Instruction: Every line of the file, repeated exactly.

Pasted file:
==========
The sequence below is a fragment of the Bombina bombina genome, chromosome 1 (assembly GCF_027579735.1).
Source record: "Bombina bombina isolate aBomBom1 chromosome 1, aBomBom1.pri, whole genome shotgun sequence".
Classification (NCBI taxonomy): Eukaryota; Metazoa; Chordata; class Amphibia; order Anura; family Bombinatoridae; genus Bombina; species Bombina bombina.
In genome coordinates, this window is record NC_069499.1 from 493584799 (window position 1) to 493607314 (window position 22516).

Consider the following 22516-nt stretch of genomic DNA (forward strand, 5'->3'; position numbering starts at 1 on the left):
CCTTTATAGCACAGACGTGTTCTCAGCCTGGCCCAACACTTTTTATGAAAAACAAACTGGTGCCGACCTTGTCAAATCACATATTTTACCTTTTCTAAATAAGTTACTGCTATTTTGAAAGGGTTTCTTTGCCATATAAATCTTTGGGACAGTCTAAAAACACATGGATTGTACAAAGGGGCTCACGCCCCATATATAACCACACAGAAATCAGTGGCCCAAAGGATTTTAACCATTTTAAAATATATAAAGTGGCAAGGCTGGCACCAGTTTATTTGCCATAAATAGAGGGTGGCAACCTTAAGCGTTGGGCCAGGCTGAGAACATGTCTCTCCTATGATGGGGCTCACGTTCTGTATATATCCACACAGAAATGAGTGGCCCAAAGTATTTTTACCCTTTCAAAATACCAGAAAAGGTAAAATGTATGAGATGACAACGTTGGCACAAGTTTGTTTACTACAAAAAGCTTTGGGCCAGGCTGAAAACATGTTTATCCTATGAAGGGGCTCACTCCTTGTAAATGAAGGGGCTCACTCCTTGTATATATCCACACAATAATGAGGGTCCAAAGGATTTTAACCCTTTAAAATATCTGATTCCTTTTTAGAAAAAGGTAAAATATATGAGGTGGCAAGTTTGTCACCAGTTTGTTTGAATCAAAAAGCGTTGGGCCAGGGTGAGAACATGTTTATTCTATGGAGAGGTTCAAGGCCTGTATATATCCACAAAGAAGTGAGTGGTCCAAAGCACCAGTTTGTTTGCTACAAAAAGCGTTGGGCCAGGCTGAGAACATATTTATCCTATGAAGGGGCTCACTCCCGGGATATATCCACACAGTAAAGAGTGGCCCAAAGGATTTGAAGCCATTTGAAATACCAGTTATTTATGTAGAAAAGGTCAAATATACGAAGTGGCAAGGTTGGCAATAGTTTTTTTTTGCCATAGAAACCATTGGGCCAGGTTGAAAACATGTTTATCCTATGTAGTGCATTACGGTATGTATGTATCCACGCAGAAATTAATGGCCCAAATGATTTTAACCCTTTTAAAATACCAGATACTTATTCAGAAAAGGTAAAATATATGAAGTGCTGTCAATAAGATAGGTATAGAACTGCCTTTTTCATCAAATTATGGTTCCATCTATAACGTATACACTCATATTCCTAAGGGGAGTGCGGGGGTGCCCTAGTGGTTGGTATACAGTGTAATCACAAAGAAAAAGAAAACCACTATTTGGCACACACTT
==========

The sequence below is a fragment of the Bombina bombina genome, chromosome 1 (assembly GCF_027579735.1).
Source record: "Bombina bombina isolate aBomBom1 chromosome 1, aBomBom1.pri, whole genome shotgun sequence".
Classification (NCBI taxonomy): Eukaryota; Metazoa; Chordata; class Amphibia; order Anura; family Bombinatoridae; genus Bombina; species Bombina bombina.
In genome coordinates, this window is record NC_069499.1 from 493584799 (window position 1) to 493607314 (window position 22516).

Consider the following 22516-nt stretch of genomic DNA (forward strand, 5'->3'; position numbering starts at 1 on the left):
CCTTTATAGCACAGACGTGTTCTCAGCCTGGCCCAACACTTTTTATGAAAAACAAACTGGTGCCGACCTTGTCAAATCACATATTTTACCTTTTCTAAATAAGTTACTGCTATTTTGAAAGGGTTTCTTTGCCATATAAATCTTTGGGACAGTCTAAAAACACATGGATTGTACAAAGGGGCTCACGCCCCATATATAACCACACAGAAATCAGTGGCCCAAAGGATTTTAACCATTTTAAAATATATAAAGTGGCAAGGCTGGCACCAGTTTATTTGCCATAAATAGAGGGTGGCAACCTTAAGCGTTGGGCCAGGCTGAGAACATGTCTCTCCTATGATGGGGCTCACGTTCTGTATATATCCACACAGAAATGAGTGGCCCAAAGTATTTTTACCCTTTCAAAATACCAGAAAAGGTAAAATGTATGAGATGACAACGTTGGCACAAGTTTGTTTACTACAAAAAGCTTTGGGCCAGGCTGAAAACATGTTTATCCTATGAAGGGGCTCACTCCTTGTAAATGAAGGGGCTCACTCCTTGTATATATCCACACAATAATGAGGGTCCAAAGGATTTTAACCCTTTAAAATATCTGATTCCTTTTTAGAAAAAGGTAAAATATATGAGGTGGCAAGTTTGTCACCAGTTTGTTTGAATCAAAAAGCGTTGGGCCAGGGTGAGAACATGTTTATTCTATGGAGAGGTTCAAGGCCTGTATATATCCACAAAGAAGTGAGTGGTCCAAAGCACCAGTTTGTTTGCTACAAAAAGCGTTGGGCCAGGCTGAGAACATATTTATCCTATGAAGGGGCTCACTCCCGGGATATATCCACACAGTAAAGAGTGGCCCAAAGGATTTGAAGCCATTTGAAATACCAGTTATTTATGTAGAAAAGGTCAAATATACGAAGTGGCAAGGTTGGCAATAGTTTTTTTTTGCCATAGAAACCATTGGGCCAGGTTGAAAACATGTTTATCCTATGTAGTGCATTACGGTATGTATGTATCCACGCAGAAATTAATGGCCCAAATGATTTTAACCCTTTTAAAATACCAGATACTTATTCAGAAAAGGTAAAATATATGAAGTGCTGTCAATAAGATAGGTATAGAACTGCCTTTTTCATCAAATTATGGTTCCATCTATAACGTATACACTCATATTCCTAAGGGGAGTGCGGGGGTGCCCTAGTGGTTGGTATACAGTGTAATCACAAAGAAAAAGAAAACCACTATTTGGCACACACTT